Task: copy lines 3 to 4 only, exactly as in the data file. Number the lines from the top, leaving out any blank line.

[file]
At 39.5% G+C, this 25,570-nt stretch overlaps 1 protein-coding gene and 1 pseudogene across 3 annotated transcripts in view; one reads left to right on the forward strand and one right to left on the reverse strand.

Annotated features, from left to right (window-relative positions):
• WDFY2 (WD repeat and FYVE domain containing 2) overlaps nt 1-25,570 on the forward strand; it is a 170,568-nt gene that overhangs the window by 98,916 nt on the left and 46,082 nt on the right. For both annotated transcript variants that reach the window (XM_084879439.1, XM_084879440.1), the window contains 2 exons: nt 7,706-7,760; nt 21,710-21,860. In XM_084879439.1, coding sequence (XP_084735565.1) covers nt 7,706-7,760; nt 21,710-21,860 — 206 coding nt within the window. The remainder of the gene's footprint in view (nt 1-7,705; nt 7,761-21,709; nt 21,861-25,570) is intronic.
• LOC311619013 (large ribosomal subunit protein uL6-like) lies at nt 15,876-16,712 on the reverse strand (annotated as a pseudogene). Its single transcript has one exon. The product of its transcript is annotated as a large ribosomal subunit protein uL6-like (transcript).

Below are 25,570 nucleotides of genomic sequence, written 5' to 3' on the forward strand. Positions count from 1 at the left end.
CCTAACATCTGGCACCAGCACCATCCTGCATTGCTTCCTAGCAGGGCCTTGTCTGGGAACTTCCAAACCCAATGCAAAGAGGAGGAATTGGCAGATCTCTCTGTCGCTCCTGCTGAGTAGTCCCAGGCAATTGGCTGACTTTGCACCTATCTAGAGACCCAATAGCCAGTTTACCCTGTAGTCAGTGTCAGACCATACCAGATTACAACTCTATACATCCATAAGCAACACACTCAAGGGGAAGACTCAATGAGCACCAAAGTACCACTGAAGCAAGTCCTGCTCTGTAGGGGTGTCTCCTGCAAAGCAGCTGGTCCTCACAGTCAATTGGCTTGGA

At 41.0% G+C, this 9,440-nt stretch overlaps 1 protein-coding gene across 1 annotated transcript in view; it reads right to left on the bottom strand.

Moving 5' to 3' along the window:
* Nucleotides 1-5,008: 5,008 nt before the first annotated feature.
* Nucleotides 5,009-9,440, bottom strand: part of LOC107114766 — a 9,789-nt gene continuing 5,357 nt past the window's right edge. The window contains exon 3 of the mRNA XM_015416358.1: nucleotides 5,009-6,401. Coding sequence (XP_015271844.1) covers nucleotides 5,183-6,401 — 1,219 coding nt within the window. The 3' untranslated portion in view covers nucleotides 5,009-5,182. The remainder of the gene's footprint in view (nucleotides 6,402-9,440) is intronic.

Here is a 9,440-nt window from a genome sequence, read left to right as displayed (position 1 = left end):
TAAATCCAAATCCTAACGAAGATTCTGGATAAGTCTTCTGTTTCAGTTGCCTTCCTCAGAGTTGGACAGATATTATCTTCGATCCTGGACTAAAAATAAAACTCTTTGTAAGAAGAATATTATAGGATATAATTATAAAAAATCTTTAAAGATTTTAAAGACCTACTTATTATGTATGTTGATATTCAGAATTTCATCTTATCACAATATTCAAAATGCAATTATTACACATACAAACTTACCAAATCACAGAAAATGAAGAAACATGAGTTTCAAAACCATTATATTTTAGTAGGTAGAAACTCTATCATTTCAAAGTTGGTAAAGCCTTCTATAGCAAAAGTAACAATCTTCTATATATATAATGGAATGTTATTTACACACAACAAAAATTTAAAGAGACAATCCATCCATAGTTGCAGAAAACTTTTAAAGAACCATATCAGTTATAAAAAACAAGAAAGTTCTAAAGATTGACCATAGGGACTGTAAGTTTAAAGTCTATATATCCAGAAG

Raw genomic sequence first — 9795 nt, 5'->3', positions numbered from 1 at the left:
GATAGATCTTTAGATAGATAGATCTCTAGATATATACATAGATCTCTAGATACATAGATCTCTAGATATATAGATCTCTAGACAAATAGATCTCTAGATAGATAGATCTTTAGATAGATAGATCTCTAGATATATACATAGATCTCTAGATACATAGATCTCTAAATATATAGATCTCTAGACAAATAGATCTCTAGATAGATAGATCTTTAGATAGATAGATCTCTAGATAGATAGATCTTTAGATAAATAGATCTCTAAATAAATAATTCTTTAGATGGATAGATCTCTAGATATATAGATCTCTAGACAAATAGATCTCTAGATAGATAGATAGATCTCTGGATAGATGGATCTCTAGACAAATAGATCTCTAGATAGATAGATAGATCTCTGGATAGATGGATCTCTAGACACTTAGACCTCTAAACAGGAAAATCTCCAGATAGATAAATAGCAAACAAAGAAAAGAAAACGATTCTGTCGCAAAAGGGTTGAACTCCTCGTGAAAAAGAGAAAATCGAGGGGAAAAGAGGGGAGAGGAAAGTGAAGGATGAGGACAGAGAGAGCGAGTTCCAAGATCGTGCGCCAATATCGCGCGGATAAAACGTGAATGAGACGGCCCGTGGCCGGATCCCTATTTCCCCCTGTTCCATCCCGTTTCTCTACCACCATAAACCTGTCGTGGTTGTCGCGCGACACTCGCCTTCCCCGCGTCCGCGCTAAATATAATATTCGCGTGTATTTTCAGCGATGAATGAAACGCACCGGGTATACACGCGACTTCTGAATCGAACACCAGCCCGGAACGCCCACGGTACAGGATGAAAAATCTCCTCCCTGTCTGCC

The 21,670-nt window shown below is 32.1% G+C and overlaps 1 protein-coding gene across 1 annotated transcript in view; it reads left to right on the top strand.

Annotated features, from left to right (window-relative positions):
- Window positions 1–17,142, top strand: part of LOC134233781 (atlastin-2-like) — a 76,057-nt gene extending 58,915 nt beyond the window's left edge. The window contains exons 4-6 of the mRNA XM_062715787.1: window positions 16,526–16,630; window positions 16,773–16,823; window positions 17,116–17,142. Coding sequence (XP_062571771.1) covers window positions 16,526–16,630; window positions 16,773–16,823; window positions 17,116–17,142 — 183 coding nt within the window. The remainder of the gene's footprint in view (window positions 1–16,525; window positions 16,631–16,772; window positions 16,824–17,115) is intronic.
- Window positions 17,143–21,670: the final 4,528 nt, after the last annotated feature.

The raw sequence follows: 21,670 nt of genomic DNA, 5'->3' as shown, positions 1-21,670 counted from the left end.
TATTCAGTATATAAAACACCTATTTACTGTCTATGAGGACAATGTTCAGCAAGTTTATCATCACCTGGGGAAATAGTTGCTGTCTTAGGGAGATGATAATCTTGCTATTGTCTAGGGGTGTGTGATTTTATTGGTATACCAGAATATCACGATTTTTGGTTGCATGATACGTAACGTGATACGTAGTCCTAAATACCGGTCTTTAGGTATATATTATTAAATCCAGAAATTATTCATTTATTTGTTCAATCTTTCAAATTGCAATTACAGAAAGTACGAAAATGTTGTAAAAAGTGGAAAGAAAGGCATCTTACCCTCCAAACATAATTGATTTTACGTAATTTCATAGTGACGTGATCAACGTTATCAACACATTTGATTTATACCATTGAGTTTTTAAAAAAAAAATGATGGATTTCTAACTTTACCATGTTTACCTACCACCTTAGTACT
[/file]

• WDFY2 (WD repeat and FYVE domain containing 2) overlaps nt 1-25,570 on the forward strand; it is a 170,568-nt gene that overhangs the window by 98,916 nt on the left and 46,082 nt on the right. For both annotated transcript variants that reach the window (XM_084879439.1, XM_084879440.1), the window contains 2 exons: nt 7,706-7,760; nt 21,710-21,860. In XM_084879439.1, coding sequence (XP_084735565.1) covers nt 7,706-7,760; nt 21,710-21,860 — 206 coding nt within the window. The remainder of the gene's footprint in view (nt 1-7,705; nt 7,761-21,709; nt 21,861-25,570) is intronic.
• LOC311619013 (large ribosomal subunit protein uL6-like) lies at nt 15,876-16,712 on the reverse strand (annotated as a pseudogene). Its single transcript has one exon. The product of its transcript is annotated as a large ribosomal subunit protein uL6-like (transcript).